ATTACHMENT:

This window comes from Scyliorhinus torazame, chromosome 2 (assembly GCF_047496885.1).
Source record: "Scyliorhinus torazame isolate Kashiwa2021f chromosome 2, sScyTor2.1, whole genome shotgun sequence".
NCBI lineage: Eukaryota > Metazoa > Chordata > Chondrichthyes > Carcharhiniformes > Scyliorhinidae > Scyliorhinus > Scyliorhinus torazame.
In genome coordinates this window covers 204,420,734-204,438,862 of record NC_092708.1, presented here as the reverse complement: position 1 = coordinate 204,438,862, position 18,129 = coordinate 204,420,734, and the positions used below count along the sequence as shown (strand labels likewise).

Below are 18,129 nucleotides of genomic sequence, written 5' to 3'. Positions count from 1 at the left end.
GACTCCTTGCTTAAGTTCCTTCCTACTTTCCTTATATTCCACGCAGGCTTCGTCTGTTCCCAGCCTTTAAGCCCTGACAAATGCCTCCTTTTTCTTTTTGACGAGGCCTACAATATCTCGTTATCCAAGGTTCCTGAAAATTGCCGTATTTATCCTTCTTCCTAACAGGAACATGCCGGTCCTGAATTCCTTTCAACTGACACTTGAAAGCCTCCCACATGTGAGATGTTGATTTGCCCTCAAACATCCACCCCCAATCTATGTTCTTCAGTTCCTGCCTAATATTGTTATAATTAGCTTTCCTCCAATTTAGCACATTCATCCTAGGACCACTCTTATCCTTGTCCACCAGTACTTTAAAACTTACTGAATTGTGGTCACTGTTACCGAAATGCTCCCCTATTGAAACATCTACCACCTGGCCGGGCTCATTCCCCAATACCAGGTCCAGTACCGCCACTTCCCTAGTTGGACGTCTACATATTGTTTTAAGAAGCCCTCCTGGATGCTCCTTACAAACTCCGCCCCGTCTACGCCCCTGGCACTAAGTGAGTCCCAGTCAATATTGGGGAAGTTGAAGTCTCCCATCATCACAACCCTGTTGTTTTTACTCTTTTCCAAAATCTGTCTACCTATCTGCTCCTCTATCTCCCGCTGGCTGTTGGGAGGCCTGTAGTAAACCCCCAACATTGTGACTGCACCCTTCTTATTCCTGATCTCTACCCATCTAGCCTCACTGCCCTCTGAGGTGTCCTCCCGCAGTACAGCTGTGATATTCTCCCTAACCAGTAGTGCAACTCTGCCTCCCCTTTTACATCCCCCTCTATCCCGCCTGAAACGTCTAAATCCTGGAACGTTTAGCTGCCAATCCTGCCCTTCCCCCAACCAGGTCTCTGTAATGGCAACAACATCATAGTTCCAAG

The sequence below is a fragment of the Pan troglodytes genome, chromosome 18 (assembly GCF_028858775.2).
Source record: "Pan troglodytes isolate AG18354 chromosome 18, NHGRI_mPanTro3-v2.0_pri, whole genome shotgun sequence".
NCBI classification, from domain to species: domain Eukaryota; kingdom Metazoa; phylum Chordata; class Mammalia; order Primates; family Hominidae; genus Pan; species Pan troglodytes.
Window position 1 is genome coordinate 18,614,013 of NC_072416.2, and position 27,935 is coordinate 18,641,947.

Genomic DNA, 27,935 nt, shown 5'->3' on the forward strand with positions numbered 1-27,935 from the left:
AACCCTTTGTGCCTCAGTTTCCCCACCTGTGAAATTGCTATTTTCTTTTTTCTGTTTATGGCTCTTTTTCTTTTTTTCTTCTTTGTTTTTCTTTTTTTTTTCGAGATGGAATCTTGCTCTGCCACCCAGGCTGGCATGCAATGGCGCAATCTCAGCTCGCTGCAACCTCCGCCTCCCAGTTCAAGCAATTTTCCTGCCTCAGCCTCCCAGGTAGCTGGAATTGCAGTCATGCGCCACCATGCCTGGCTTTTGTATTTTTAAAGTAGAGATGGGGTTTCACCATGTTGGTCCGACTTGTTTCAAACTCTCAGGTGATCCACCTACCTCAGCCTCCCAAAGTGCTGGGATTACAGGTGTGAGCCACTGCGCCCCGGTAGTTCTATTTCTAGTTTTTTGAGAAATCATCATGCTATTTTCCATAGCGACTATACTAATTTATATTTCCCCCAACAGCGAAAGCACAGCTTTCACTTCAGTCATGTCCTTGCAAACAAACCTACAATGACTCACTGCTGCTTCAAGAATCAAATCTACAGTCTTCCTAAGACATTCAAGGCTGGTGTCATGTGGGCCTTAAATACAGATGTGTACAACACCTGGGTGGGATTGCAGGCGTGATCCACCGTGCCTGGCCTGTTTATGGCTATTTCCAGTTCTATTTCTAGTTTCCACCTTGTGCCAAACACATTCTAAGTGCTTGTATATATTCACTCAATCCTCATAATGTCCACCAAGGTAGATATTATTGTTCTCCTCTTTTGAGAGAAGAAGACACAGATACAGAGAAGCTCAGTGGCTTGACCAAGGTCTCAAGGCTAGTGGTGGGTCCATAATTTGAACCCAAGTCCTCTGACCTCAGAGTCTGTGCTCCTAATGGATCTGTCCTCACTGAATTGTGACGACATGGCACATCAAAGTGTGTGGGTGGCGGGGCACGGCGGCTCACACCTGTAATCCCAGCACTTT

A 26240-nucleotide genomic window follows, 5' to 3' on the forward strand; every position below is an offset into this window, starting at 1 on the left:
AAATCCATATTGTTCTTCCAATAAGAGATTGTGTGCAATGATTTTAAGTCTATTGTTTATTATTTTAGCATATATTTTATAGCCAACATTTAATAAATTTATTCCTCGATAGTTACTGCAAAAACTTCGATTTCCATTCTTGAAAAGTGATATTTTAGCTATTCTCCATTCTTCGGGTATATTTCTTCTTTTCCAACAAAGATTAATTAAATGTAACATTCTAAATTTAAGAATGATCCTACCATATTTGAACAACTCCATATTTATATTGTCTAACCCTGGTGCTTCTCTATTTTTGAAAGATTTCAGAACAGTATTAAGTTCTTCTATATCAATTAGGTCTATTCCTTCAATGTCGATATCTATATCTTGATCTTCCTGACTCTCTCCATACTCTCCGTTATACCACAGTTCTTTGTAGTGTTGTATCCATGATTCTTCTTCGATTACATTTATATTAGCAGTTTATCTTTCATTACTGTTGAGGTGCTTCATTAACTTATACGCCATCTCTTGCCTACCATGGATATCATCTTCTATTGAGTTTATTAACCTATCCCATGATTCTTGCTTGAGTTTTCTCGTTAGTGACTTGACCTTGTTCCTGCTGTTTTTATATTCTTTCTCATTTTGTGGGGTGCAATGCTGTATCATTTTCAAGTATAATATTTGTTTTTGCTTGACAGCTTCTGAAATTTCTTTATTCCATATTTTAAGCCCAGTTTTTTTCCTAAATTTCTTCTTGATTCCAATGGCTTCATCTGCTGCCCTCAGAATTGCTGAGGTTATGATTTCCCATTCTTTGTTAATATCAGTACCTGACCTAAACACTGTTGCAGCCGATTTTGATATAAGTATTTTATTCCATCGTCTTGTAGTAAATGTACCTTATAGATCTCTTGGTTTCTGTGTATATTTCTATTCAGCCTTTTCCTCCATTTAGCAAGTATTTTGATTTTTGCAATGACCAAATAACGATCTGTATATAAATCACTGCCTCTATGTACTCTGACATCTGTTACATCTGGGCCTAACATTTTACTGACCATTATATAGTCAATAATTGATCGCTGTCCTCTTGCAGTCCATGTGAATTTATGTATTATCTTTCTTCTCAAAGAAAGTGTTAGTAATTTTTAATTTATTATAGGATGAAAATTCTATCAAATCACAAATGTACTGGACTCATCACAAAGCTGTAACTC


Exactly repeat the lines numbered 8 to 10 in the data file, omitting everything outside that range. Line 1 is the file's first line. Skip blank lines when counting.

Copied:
Source record: "Pan troglodytes isolate AG18354 chromosome 18, NHGRI_mPanTro3-v2.0_pri, whole genome shotgun sequence".
NCBI classification, from domain to species: domain Eukaryota; kingdom Metazoa; phylum Chordata; class Mammalia; order Primates; family Hominidae; genus Pan; species Pan troglodytes.
Window position 1 is genome coordinate 18,614,013 of NC_072416.2, and position 27,935 is coordinate 18,641,947.